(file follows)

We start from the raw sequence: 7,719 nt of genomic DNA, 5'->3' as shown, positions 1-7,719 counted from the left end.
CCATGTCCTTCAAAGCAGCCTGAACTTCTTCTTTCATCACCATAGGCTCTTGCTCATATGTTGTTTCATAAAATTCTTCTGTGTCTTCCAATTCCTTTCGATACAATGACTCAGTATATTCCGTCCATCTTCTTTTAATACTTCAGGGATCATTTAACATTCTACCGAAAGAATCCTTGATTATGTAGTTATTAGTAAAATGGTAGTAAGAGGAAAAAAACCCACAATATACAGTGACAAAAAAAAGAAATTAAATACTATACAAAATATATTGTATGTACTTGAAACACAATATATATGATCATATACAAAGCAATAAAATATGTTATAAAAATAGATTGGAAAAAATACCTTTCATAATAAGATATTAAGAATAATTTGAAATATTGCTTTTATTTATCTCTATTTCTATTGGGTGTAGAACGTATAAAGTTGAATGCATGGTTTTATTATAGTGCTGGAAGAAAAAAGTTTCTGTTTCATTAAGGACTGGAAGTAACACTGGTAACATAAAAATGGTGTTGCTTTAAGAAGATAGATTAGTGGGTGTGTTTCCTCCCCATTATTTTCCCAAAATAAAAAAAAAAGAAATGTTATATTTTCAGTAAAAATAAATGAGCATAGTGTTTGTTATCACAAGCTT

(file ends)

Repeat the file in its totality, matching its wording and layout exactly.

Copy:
We start from the raw sequence: 7,719 nt of genomic DNA, 5'->3' as shown, positions 1-7,719 counted from the left end.
CCATGTCCTTCAAAGCAGCCTGAACTTCTTCTTTCATCACCATAGGCTCTTGCTCATATGTTGTTTCATAAAATTCTTCTGTGTCTTCCAATTCCTTTCGATACAATGACTCAGTATATTCCGTCCATCTTCTTTTAATACTTCAGGGATCATTTAACATTCTACCGAAAGAATCCTTGATTATGTAGTTATTAGTAAAATGGTAGTAAGAGGAAAAAAACCCACAATATACAGTGACAAAAAAAAGAAATTAAATACTATACAAAATATATTGTATGTACTTGAAACACAATATATATGATCATATACAAAGCAATAAAATATGTTATAAAAATAGATTGGAAAAAATACCTTTCATAATAAGATATTAAGAATAATTTGAAATATTGCTTTTATTTATCTCTATTTCTATTGGGTGTAGAACGTATAAAGTTGAATGCATGGTTTTATTATAGTGCTGGAAGAAAAAAGTTTCTGTTTCATTAAGGACTGGAAGTAACACTGGTAACATAAAAATGGTGTTGCTTTAAGAAGATAGATTAGTGGGTGTGTTTCCTCCCCATTATTTTCCCAAAATAAAAAAAAAAGAAATGTTATATTTTCAGTAAAAATAAATGAGCATAGTGTTTGTTATCACAAGCTT